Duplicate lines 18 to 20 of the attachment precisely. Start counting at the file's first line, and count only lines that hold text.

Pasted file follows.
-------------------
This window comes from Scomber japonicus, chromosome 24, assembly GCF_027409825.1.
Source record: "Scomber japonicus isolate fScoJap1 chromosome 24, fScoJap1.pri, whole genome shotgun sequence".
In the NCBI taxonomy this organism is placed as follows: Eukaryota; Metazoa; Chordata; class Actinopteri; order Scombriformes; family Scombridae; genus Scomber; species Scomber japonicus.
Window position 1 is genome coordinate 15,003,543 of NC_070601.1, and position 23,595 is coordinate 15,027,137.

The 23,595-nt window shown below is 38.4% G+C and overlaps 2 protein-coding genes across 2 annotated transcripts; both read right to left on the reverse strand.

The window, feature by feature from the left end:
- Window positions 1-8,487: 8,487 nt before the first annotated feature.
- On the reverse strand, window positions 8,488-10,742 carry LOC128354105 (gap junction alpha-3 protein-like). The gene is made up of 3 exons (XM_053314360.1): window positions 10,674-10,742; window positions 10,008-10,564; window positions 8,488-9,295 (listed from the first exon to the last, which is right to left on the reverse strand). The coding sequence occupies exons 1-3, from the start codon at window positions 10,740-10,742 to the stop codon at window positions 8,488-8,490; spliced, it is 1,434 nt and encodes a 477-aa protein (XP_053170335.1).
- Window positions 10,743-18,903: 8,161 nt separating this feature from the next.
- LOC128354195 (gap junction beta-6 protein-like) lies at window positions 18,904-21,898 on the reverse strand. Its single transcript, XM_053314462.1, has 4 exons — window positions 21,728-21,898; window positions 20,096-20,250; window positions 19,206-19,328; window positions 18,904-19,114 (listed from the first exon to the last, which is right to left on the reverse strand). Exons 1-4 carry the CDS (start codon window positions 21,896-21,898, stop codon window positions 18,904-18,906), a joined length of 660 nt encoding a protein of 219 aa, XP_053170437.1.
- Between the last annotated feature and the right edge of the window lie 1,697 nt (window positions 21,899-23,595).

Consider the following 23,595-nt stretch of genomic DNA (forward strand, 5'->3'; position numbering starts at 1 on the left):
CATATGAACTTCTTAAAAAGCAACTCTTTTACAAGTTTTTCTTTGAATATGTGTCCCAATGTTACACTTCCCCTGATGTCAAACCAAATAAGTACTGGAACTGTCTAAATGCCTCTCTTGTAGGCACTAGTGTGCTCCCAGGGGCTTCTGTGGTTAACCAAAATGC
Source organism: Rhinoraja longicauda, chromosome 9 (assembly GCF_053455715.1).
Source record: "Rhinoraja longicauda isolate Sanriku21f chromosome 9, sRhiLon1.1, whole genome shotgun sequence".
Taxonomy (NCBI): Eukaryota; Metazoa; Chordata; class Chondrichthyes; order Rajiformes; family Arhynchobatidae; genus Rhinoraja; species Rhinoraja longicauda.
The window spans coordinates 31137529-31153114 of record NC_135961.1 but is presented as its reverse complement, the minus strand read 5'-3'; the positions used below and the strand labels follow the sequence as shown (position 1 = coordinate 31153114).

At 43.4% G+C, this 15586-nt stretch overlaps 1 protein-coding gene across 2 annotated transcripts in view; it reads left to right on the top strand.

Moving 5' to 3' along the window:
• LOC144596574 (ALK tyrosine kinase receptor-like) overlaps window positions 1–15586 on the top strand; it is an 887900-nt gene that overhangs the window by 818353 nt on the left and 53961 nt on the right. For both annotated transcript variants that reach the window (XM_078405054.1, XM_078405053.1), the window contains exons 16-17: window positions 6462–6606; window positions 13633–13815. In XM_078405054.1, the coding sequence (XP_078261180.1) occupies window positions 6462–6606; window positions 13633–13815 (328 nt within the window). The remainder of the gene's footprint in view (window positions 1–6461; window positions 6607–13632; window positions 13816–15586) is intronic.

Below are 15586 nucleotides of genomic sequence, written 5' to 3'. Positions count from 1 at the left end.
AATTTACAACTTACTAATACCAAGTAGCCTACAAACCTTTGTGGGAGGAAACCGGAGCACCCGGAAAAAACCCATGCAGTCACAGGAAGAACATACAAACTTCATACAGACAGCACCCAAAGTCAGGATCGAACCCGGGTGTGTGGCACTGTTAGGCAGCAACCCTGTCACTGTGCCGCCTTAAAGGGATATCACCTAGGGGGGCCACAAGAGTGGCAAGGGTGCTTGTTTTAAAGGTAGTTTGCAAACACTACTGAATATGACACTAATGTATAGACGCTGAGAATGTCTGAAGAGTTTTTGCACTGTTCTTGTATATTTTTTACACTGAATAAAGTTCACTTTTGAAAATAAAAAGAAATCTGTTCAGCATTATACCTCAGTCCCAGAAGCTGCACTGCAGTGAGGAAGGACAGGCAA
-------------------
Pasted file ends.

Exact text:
At 43.4% G+C, this 15586-nt stretch overlaps 1 protein-coding gene across 2 annotated transcripts in view; it reads left to right on the top strand.

Moving 5' to 3' along the window:
• LOC144596574 (ALK tyrosine kinase receptor-like) overlaps window positions 1–15586 on the top strand; it is an 887900-nt gene that overhangs the window by 818353 nt on the left and 53961 nt on the right. For both annotated transcript variants that reach the window (XM_078405054.1, XM_078405053.1), the window contains exons 16-17: window positions 6462–6606; window positions 13633–13815. In XM_078405054.1, the coding sequence (XP_078261180.1) occupies window positions 6462–6606; window positions 13633–13815 (328 nt within the window). The remainder of the gene's footprint in view (window positions 1–6461; window positions 6607–13632; window positions 13816–15586) is intronic.